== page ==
The Barcode Blog

A mostly scientific blog about short DNA sequences for species identification and discovery. I encourage your commentary. -- Mark Stoeckle

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Test flying DNA barcode identification

Collisions between birds and airplanes, known as birdstrikes , are an expensive hazard for civilian and military aircraft. Identification of airstrike specimens enables bird management near airfields and is essential for improvements in aircraft safety design. Forensic ornithology laboratories

 

(see for example, Laboratory for Feather Remains Identification in Tel Aviv) have relied on microscopic examination of feather barbules. Identification of birdstrikes through DNA barcoding seems likely to prove a reliable, reproducible, and rapid alternative. Here I try test flying a barcode approach, and compare to a Genbank BLAST search.

 

This simulation tries out what barcode identification might be like once reference libraries are established, and corresponds to “species identification” (vs species discovery) in last week’s post. A sequence was selected from Barcodes of Life Data Systems (BOLD) (130,000 COI barcode sequences from 19,000 species so far) and pasted into public “Identification Engine” on BOLD home page.

Voila! A probable identification with a disclaimer of infallibility, a list of the top 20 closest matches, and a graphic display of the closest 100 in the database. One more click creates a neighbor-joining tree with species names and collection sites (in the tree at left, species clusters are numbered, and the species and site names are omitted). 

Skipping over to Rock Pigeon Columba livia page at All Birds Barcoding Initiative (ABBI) website reveals a Google map of specimen locations

So far the BOLD database contains sequences of 24 (8%) of the 309 Columbiformes (pigeons and doves) with an average of 4 specimens per species. More contributions will establish a comprehensive reference library.

A BLAST Genbank search with the C. livia COI sequence also shows C. livia as the closest match, but only a few closely-related birds. All COI sequences in BOLD are or will presumably be deposited in GenBank, but to date many are not yet public. For a more robust comparison, I tried a C. livia cytochrome b sequence, as cytb has historically been favored by vertebrate biologists (and COI by those studying invertebrates). The C. livia cytb sequence naturally matches most closely with C. livia, with C. rupestris as the sister species, the same pattern as with COI (in tree at left, C. rupestris is species 2). It is also possible to draw a NJ tree with results of BLAST search.

There are two obvious differences in the databases. First, Genbank BLAST output including the NJ tree does not show collection sites, which are helpful or essential when assessing variation within and among species. To find this information, one would have to go back to original publications which may be inacessible or not include this data, and many sequences are deposited without any published reference.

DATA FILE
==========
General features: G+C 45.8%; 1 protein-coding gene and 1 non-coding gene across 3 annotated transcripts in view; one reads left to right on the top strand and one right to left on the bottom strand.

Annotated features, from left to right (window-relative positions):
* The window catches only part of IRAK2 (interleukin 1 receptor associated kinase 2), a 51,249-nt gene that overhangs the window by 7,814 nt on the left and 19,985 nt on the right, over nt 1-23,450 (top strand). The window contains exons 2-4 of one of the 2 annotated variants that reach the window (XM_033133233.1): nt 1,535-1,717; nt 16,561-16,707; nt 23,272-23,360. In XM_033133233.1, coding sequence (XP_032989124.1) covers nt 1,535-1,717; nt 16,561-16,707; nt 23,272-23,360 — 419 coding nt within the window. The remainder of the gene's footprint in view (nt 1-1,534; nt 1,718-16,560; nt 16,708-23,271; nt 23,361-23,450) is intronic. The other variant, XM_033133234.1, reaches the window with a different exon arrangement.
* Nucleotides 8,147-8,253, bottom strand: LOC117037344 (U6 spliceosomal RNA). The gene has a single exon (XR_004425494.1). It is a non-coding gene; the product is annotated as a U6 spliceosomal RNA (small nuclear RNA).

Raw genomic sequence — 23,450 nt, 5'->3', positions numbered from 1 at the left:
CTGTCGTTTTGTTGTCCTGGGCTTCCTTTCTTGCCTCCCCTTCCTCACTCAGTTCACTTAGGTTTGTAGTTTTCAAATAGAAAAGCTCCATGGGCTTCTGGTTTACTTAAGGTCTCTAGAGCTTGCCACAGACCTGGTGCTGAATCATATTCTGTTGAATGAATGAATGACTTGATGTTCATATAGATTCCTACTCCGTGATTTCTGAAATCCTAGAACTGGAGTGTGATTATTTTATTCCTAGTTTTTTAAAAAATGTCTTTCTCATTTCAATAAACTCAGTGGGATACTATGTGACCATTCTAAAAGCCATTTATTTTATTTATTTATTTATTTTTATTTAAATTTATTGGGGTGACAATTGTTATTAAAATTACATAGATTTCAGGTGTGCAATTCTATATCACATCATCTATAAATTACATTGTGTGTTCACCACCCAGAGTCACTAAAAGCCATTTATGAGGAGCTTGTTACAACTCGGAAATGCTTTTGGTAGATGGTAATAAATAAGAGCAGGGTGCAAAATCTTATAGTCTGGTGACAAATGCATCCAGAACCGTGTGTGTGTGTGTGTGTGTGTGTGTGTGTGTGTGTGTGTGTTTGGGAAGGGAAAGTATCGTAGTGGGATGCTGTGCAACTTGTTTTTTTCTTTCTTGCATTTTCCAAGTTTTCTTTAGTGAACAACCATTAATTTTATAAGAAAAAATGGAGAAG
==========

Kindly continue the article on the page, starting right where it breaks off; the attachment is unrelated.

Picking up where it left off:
Second, in GenBank most species are represented by a single sequence.  One of the strongest benefits of the barcode initiative, for those interested in population biology and species level-taxonomy, as well as for reliable identification, will be the collection of barcodes from multiple specimens for each species. 

 

 

This entry was posted on Friday, October 6th, 2006 at 6:24 pm and is filed under General. You can follow any responses to this entry through the RSS 2.0 feed. Both comments and pings are currently closed.

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Contact: mark.stoeckle@rockefeller.edu

About this site

This web site is an outgrowth of the Taxonomy, DNA, and Barcode of Life meeting held at Banbury Center, Cold Spring Harbor Laboratory, September 9-12, 2003. It is designed and managed by Mark Stoeckle, Perrin Meyer, and Jason Yung at the Program for the Human Environment (PHE) at The Rockefeller University.

About the Program for the Human Environment

The involvement of the Program for the Human Environment in DNA barcoding dates to Jesse Ausubel's attendance in February 2002 at a conference in Nova Scotia organized by the Canadian Center for Marine Biodiversity. At the conference, Paul Hebert presented for the first time his concept of large-scale DNA barcoding for species identification. Impressed by the potential for this technology to address difficult challenges in the Census of Marine Life, Jesse agreed with Paul on encouraging a conference to explore the contribution taxonomy and DNA could make to the Census as well as other large-scale terrestrial efforts. In his capacity as a Program Director of the Sloan Foundation, Jesse turned to the Banbury Conference Center of Cold Spring Harbor Laboratory, whose leader Jan Witkowski prepared a strong proposal to explore both the scientific reliability of barcoding and the processes that might bring it to broad application. Concurrently, PHE researcher Mark Stoeckle began to work with the Hebert lab on analytic studies of barcoding in birds. Our involvement in barcoding now takes 3 forms: assisting the organizational development of the Consortium for the Barcode of Life and the Barcode of Life Initiative; contributing to the scientific development of the field, especially by studies in birds, and contributing to public understanding of the science and technology of barcoding and its applications through improved visualization techniques and preparation of brochures and other broadly accessible means, including this website. While the Sloan Foundation continues to support CBOL through a grant to the Smithsonian Institution, it does not provide financial support for barcoding research itself or support to the PHE for its research in this field.